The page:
I was twelve that year, and had been horse crazy since birth. My sister and I campaigned our parents for years to buy us a horse, and finally in April, 1969, we got a horse named Bobby. My sister and I took turns riding Bobby, and then my parents realized that it might be wise to get a second horse. In July, we bought a pony. She was black as coal, and I named her Cinder. Cinder became mine alone, and we fit together like a glove.

me and Cinder in the summer of 1969 at Flying W Stables in Paramount, California

We were told Cinder was originally from Wyoming, although I was never able to confirm that. But as a kid born and raised in the Los Angeles area, Wyoming was the wide open spaces where cowboys roamed the prairies....far away from the concrete riverbeds and railroad tracks where I rode horses with my friends.

I rode Cinder for years in local gymkhanas, (barrel racing, pole bending, and other events) we won lots of ribbons and trophies despite the fact she was much smaller than the other horses we competed against. She was fast and agile, and I thought she was the best horse on earth.

I owned Cinder until I graduated from high school, when I sold her to another girl who loved Cinder almost as much as I did. Eventually Cinder was sold to someone else, and I lost track of her at that point. If I had to do it over again of course, I would have kept her forever.

This is not the first time I have created this image. Many times over the years I have done drawings and paintings of a barefoot girl on a horse flying through the air, with no saddle, no bridle. It's all about freedom and the carefree days of youth, it's a very personal theme for me and as close as I ever come to doing a self portrait.

Tuesday, June 26, 2007

June Beaded Journal Page

Here is my June BJP. My theme and journal title is "Inspired By Horses". My journal pages are all going to be 6" x 8", and will be bound together (somehow!) at the end the twelve month run.

My lifelong interests have been art and horses, you can see my horse paintings at my main blog. I decided to dedicate this journal project to a horse each month that inspires me in some way.

The first month of this project is Street Sense, winner of this year's Kentucky Derby. My husband, Clint and I are close friends with Street Sense's trainer, Carl Nafzger. We attended the Derby and were overjoyed when Street Sense won! Clint and I both used to work for Carl, Clint was an assistant trainer and I was an exercise rider. You can find out more about Street Sense via my livejournal blog, where I made lots of entries during Derby week (in April and May) regarding Street Sense's progress and the whole adventure of attending the Derby.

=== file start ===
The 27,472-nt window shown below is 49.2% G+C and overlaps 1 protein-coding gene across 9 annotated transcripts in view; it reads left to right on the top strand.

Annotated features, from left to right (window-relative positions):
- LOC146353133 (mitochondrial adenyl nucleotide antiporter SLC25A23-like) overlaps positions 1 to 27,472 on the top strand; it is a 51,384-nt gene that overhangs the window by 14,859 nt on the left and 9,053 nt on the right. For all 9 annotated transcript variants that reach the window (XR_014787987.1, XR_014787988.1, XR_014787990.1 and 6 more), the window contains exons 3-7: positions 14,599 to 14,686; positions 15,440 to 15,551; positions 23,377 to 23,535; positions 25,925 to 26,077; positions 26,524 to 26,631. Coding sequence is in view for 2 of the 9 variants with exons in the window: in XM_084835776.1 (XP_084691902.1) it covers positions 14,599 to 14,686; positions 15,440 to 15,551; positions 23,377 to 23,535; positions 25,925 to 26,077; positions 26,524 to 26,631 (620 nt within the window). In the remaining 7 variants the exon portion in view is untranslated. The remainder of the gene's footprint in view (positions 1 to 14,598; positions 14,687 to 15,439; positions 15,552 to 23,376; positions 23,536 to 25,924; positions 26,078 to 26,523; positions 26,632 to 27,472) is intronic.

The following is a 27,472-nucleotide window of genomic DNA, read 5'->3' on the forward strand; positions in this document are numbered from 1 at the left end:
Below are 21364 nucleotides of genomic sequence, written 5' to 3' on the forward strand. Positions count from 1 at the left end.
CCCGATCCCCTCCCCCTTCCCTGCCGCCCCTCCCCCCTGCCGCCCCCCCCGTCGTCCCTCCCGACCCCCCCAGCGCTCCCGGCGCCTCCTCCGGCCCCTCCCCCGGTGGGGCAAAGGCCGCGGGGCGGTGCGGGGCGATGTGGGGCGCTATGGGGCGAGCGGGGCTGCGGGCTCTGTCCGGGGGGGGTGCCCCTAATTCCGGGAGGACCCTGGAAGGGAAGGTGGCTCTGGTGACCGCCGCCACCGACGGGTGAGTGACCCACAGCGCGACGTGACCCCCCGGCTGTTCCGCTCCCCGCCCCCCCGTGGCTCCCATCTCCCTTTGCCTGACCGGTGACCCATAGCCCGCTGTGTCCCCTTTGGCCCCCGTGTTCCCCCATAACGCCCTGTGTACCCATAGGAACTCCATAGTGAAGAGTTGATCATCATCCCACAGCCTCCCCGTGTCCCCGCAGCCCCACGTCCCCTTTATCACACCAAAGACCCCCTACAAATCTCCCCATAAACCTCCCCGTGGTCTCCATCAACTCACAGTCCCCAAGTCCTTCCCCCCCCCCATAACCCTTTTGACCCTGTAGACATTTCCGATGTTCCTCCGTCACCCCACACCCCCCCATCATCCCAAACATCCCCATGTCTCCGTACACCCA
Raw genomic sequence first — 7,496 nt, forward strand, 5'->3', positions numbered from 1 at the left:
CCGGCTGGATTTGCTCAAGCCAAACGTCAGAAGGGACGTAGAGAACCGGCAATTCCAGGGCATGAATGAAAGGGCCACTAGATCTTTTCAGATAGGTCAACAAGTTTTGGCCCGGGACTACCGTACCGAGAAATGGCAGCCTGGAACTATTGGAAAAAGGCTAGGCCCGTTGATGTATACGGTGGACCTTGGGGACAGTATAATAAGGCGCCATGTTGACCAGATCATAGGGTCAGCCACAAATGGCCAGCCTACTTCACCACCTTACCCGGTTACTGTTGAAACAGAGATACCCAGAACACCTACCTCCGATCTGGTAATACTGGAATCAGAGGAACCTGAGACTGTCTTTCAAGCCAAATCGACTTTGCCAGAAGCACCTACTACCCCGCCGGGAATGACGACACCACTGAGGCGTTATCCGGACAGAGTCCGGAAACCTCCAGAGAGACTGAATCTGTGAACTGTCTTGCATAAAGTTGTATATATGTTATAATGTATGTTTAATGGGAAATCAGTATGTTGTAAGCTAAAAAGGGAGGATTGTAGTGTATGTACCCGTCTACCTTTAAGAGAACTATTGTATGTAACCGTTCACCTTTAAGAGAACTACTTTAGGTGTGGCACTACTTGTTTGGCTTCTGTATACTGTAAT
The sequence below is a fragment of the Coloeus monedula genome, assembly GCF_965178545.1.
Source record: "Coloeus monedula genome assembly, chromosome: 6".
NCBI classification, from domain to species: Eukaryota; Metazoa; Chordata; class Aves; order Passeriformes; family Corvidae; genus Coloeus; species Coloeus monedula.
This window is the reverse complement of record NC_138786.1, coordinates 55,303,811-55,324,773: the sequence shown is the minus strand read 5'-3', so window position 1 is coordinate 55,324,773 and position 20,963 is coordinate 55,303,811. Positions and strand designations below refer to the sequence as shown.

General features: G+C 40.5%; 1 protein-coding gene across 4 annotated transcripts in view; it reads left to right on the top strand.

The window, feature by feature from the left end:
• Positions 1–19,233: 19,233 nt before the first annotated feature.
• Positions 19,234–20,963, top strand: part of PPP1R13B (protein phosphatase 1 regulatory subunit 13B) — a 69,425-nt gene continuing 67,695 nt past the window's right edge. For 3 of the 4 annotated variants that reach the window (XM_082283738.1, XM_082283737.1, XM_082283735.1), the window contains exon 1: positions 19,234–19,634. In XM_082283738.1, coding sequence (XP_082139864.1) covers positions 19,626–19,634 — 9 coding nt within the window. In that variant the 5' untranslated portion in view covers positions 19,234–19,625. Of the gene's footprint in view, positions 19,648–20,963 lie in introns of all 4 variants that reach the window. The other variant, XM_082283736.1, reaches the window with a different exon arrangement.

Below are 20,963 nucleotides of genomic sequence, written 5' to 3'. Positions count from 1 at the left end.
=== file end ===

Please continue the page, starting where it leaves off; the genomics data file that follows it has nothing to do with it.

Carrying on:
Monday, June 25, 2007

My Beady Beginnings

I started beading in 2001 after seeing a leather vest with some beadwork on it in Cowboys and Indians magazine. I wanted a vest like that, but couldn't find any information on it's maker, so I decided I would make my own vest.

I didn't even know what a seed bead was back then, but soon found out via the internet. I ordered many different colors of size 11 seed beads from Out On A Whim. Once they arrived, I started teaching myself to bead embroider. I never did get the vest made, but I have been beading ever since.

I thought I was late to the beading party by starting in 2001, but beading has become even more popular since I started. Over the years I have taken classes in different bead approaches including lampwork and PMC, but bead embroidery is still my favorite way to bead. I like free form and I like pictorals, so bead embroidery says it best for me. I still order seed beads from Out On A Whim, but I also like to go to bead stores while traveling around the country.

A high point for me was getting a beaded piece accepted into a 2002-2003 traveling exhibit called The Beaded Cloth, (my piece is Bunny Garden, at the top of page two in this link) sponsored by Beadwork Magazine. That was also a low point for me--as my beadwork was lost when it was sent back to me by Beadwork magazine because they sent it to my old address where I no longer lived. I never recovered it even though the folks at Beadwork Magazine and I tried very hard to track it down. I am currently re-making that piece but it's hard to cover the same ground, so it has been a work in progress for longer than I care to admit. It was done with Delica beads, which are tiny and time consuming. When I finish it, I'll post it here!

In May, 2007, I joined an online group called the Bead Journal Project, started by Robin Atkins (a juror for aforementioned The Beaded Cloth!). For the next twelve months I will be posting monthly bead and fabric journal pages. My next posting will show my first completed page of this journal project.